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R, Vancouver Rape Relief and Women’s Shelter, about Red Hot Video and the Wimmin’s Fire Brigade

Wanted: RED HOT VIDEO
in Frontline Knowledge, Vancouver Rape Relief and Women’s Shelter, Objectification of Women

Friday, January 1, 1982 – Saturday, January 1, 1983

A brief evaluation of some feminist activity against ‘Red Hot Video’ stores: An Unfinished Business

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Interview with Juliet Belmas, former member of Direct Action and the Wimmin’s Fire Brigade, about the Missing and Murdered Women and the sham Oppal Commission

http://vancouver.mediacoop.ca/audio/interview-juliet-belmas-former-member-direct-action-and-wimmins-fire-brigade-about-missing-and

This Is Not A Love Story: Armed Struggle Against The Institutions Of Patriarchy by Ann Hansen and Juliet Belmas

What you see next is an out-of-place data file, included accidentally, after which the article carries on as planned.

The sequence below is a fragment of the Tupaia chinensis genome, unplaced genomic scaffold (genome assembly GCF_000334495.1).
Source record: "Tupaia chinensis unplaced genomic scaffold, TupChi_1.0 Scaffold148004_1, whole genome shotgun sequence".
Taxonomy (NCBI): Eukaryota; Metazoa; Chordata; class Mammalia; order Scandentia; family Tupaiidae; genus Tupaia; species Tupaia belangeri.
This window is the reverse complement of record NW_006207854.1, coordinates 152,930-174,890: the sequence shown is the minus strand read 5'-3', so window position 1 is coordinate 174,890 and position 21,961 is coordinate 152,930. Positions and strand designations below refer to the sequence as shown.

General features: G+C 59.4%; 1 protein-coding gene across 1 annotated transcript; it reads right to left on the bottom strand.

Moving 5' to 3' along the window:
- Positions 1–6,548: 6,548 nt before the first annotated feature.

Many feminist theorists and activists categorically condemn « violence »– be it offensive or defensive, physical or verbal–on the grounds that « violence » (an extremely ambiguous term in itself) has it’s roots in patriarchal culture and the patriarchal mindset, and is somehow the « invention » of men– as if violence doesn’t appear everywhere in the natural world in myriad forms, usually contributing in significant ways to the balance of local ecosystems. While certain feminist thinkers put forth an analysis of violence and hierarchical power relationships that is well worth considering, a wholesale condemnation of revolutionary violence aimed at the destruction of that which oppresses us is a gross oversimplification of an extremely complex situation: that is, the web of patriarchal tyranny that all of us, wimmin and men alike, find ourselves born into, where violence is used by our oppressors to enforce our political and social submission, and where we are all desperately looking for effective ways to reclaim our lives. Analyzing the role of armed resistance movements (and wimmins participation in them) in the larger liberation struggle against patriarchy and civilization from an entirely « essentialist » perspective — as Robin Morgan does in her often cited work The Demon Lover — is a misleading and deceptive form of Herstorical revisionism, as it completely discounts the lives of wimmin like Harriet Tubman, who led armed guerrilla raids into the southern united states (basically a slave-owning armed camp) to rescue fellow New Afrikans from captivity, as well as numerous other wimmin like Assata Shakur, Marilyn Buck, and Bernadhine Dhorn, who enthusiastically embraced armed struggle as a tactic and had no regrets about it. This article will not attempt to defend armed struggle (because in our opinion it requires no justification) but will instead focus on two very specific groups (of many) that engaged in violent rebellion against the institutions of patriarchy.